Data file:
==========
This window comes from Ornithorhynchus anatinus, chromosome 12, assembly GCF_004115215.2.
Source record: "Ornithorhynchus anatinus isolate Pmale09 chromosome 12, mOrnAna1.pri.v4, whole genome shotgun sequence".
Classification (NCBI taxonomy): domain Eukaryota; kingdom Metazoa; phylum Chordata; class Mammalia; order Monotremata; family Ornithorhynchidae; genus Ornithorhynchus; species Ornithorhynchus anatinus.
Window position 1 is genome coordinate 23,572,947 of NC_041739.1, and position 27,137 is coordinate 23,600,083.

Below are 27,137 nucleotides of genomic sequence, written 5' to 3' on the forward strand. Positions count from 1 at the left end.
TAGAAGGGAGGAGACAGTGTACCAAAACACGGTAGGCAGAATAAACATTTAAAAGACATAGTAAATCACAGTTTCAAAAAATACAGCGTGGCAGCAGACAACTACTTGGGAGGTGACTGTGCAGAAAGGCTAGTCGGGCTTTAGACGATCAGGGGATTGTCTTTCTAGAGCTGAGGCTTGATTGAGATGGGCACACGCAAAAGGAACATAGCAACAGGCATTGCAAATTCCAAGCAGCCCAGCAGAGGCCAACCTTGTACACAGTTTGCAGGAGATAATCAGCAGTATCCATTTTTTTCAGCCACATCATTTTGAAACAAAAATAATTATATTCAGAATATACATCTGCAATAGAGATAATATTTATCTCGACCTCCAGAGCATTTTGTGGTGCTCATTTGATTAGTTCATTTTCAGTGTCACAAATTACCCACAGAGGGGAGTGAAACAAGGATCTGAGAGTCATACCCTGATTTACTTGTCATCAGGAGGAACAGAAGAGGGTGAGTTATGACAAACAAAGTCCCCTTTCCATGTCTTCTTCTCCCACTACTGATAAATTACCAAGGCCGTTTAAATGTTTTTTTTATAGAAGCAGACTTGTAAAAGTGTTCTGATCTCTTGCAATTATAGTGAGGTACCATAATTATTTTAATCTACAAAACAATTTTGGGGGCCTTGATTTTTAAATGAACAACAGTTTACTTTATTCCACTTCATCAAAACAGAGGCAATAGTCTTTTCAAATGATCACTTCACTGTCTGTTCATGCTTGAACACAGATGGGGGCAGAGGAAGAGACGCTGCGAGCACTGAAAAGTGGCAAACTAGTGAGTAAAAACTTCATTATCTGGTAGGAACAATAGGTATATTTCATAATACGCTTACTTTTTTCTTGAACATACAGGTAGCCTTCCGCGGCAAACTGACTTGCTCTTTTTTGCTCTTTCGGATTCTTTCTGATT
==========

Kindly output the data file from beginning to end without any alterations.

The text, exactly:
This window comes from Ornithorhynchus anatinus, chromosome 12, assembly GCF_004115215.2.
Source record: "Ornithorhynchus anatinus isolate Pmale09 chromosome 12, mOrnAna1.pri.v4, whole genome shotgun sequence".
Classification (NCBI taxonomy): domain Eukaryota; kingdom Metazoa; phylum Chordata; class Mammalia; order Monotremata; family Ornithorhynchidae; genus Ornithorhynchus; species Ornithorhynchus anatinus.
Window position 1 is genome coordinate 23,572,947 of NC_041739.1, and position 27,137 is coordinate 23,600,083.

Below are 27,137 nucleotides of genomic sequence, written 5' to 3' on the forward strand. Positions count from 1 at the left end.
TAGAAGGGAGGAGACAGTGTACCAAAACACGGTAGGCAGAATAAACATTTAAAAGACATAGTAAATCACAGTTTCAAAAAATACAGCGTGGCAGCAGACAACTACTTGGGAGGTGACTGTGCAGAAAGGCTAGTCGGGCTTTAGACGATCAGGGGATTGTCTTTCTAGAGCTGAGGCTTGATTGAGATGGGCACACGCAAAAGGAACATAGCAACAGGCATTGCAAATTCCAAGCAGCCCAGCAGAGGCCAACCTTGTACACAGTTTGCAGGAGATAATCAGCAGTATCCATTTTTTTCAGCCACATCATTTTGAAACAAAAATAATTATATTCAGAATATACATCTGCAATAGAGATAATATTTATCTCGACCTCCAGAGCATTTTGTGGTGCTCATTTGATTAGTTCATTTTCAGTGTCACAAATTACCCACAGAGGGGAGTGAAACAAGGATCTGAGAGTCATACCCTGATTTACTTGTCATCAGGAGGAACAGAAGAGGGTGAGTTATGACAAACAAAGTCCCCTTTCCATGTCTTCTTCTCCCACTACTGATAAATTACCAAGGCCGTTTAAATGTTTTTTTTATAGAAGCAGACTTGTAAAAGTGTTCTGATCTCTTGCAATTATAGTGAGGTACCATAATTATTTTAATCTACAAAACAATTTTGGGGGCCTTGATTTTTAAATGAACAACAGTTTACTTTATTCCACTTCATCAAAACAGAGGCAATAGTCTTTTCAAATGATCACTTCACTGTCTGTTCATGCTTGAACACAGATGGGGGCAGAGGAAGAGACGCTGCGAGCACTGAAAAGTGGCAAACTAGTGAGTAAAAACTTCATTATCTGGTAGGAACAATAGGTATATTTCATAATACGCTTACTTTTTTCTTGAACATACAGGTAGCCTTCCGCGGCAAACTGACTTGCTCTTTTTTGCTCTTTCGGATTCTTTCTGATT